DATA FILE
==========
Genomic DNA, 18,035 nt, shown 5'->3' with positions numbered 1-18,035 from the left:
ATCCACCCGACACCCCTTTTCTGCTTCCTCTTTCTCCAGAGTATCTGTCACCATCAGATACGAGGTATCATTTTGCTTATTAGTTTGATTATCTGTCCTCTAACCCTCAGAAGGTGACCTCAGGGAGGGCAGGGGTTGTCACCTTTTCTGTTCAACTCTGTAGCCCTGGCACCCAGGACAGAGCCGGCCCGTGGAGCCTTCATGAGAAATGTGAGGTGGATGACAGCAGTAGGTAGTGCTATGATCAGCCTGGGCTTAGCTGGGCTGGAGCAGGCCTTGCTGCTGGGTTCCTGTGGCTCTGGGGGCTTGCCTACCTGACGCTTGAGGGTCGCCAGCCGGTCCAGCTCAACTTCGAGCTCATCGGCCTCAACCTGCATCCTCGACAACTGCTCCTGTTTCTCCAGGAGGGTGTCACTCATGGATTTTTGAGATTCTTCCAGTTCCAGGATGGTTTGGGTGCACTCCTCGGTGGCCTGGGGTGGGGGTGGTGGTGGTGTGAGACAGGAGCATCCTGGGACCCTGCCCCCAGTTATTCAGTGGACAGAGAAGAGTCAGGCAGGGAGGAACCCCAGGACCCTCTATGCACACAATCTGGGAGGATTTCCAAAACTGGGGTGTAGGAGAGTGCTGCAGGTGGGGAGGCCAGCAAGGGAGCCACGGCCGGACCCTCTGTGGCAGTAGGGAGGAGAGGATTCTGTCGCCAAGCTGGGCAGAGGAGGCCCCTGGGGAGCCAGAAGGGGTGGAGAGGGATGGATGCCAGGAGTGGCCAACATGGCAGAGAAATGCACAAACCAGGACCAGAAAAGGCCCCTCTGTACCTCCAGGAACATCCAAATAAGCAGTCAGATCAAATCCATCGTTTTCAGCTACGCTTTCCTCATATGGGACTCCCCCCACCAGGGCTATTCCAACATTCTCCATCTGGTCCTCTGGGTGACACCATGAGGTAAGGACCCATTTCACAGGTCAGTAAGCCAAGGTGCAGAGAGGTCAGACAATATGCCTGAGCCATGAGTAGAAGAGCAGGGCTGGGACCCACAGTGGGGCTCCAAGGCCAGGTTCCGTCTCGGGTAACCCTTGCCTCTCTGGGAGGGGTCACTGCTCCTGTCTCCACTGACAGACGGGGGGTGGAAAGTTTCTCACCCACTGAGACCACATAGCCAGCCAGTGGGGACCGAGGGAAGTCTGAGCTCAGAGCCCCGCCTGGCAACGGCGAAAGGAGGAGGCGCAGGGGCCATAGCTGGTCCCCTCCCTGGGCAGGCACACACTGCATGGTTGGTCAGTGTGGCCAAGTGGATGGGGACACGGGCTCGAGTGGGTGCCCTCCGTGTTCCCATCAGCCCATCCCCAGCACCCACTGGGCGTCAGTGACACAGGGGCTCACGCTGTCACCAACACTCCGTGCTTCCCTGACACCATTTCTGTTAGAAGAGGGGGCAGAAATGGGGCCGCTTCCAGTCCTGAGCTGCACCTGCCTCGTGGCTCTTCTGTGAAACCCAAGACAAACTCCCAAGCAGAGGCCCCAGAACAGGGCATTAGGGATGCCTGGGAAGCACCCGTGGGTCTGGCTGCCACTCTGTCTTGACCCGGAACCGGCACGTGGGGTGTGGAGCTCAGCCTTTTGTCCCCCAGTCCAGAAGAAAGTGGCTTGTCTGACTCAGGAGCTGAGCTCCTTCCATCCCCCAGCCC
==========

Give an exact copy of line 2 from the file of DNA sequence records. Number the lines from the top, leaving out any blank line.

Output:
ATCCACCCGACACCCCTTTTCTGCTTCCTCTTTCTCCAGAGTATCTGTCACCATCAGATACGAGGTATCATTTTGCTTATTAGTTTGATTATCTGTCCTCTAACCCTCAGAAGGTGACCTCAGGGAGGGCAGGGGTTGTCACCTTTTCTGTTCAACTCTGTAGCCCTGGCACCCAGGACAGAGCCGGCCCGTGGAGCCTTCATGAGAAATGTGAGGTGGATGACAGCAGTAGGTAGTGCTATGATCAGCCTGGGCTTAGCTGGGCTGGAGCAGGCCTTGCTGCTGGGTTCCTGTGGCTCTGGGGGCTTGCCTACCTGACGCTTGAGGGTCGCCAGCCGGTCCAGCTCAACTTCGAGCTCATCGGCCTCAACCTGCATCCTCGACAACTGCTCCTGTTTCTCCAGGAGGGTGTCACTCATGGATTTTTGAGATTCTTCCAGTTCCAGGATGGTTTGGGTGCACTCCTCGGTGGCCTGGGGTGGGGGTGGTGGTGGTGTGAGACAGGAGCATCCTGGGACCCTGCCCCCAGTTATTCAGTGGACAGAGAAGAGTCAGGCAGGGAGGAACCCCAGGACCCTCTATGCACACAATCTGGGAGGATTTCCAAAACTGGGGTGTAGGAGAGTGCTGCAGGTGGGGAGGCCAGCAAGGGAGCCACGGCCGGACCCTCTGTGGCAGTAGGGAGGAGAGGATTCTGTCGCCAAGCTGGGCAGAGGAGGCCCCTGGGGAGCCAGAAGGGGTGGAGAGGGATGGATGCCAGGAGTGGCCAACATGGCAGAGAAATGCACAAACCAGGACCAGAAAAGGCCCCTCTGTACCTCCAGGAACATCCAAATAAGCAGTCAGATCAAATCCATCGTTTTCAGCTACGCTTTCCTCATATGGGACTCCCCCCACCAGGGCTATTCCAACATTCTCCATCTGGTCCTCTGGGTGACACCATGAGGTAAGGACCCATTTCACAGGTCAGTAAGCCAAGGTGCAGAGAGGTCAGACAATATGCCTGAGCCATGAGTAGAAGAGCAGGGCTGGGACCCACAGTGGGGCTCCAAGGCCAGGTTCCGTCTCGGGTAACCCTTGCCTCTCTGGGAGGGGTCACTGCTCCTGTCTCCACTGACAGACGGGGGGTGGAAAGTTTCTCACCCACTGAGACCACATAGCCAGCCAGTGGGGACCGAGGGAAGTCTGAGCTCAGAGCCCCGCCTGGCAACGGCGAAAGGAGGAGGCGCAGGGGCCATAGCTGGTCCCCTCCCTGGGCAGGCACACACTGCATGGTTGGTCAGTGTGGCCAAGTGGATGGGGACACGGGCTCGAGTGGGTGCCCTCCGTGTTCCCATCAGCCCATCCCCAGCACCCACTGGGCGTCAGTGACACAGGGGCTCACGCTGTCACCAACACTCCGTGCTTCCCTGACACCATTTCTGTTAGAAGAGGGGGCAGAAATGGGGCCGCTTCCAGTCCTGAGCTGCACCTGCCTCGTGGCTCTTCTGTGAAACCCAAGACAAACTCCCAAGCAGAGGCCCCAGAACAGGGCATTAGGGATGCCTGGGAAGCACCCGTGGGTCTGGCTGCCACTCTGTCTTGACCCGGAACCGGCACGTGGGGTGTGGAGCTCAGCCTTTTGTCCCCCAGTCCAGAAGAAAGTGGCTTGTCTGACTCAGGAGCTGAGCTCCTTCCATCCCCCAGCCC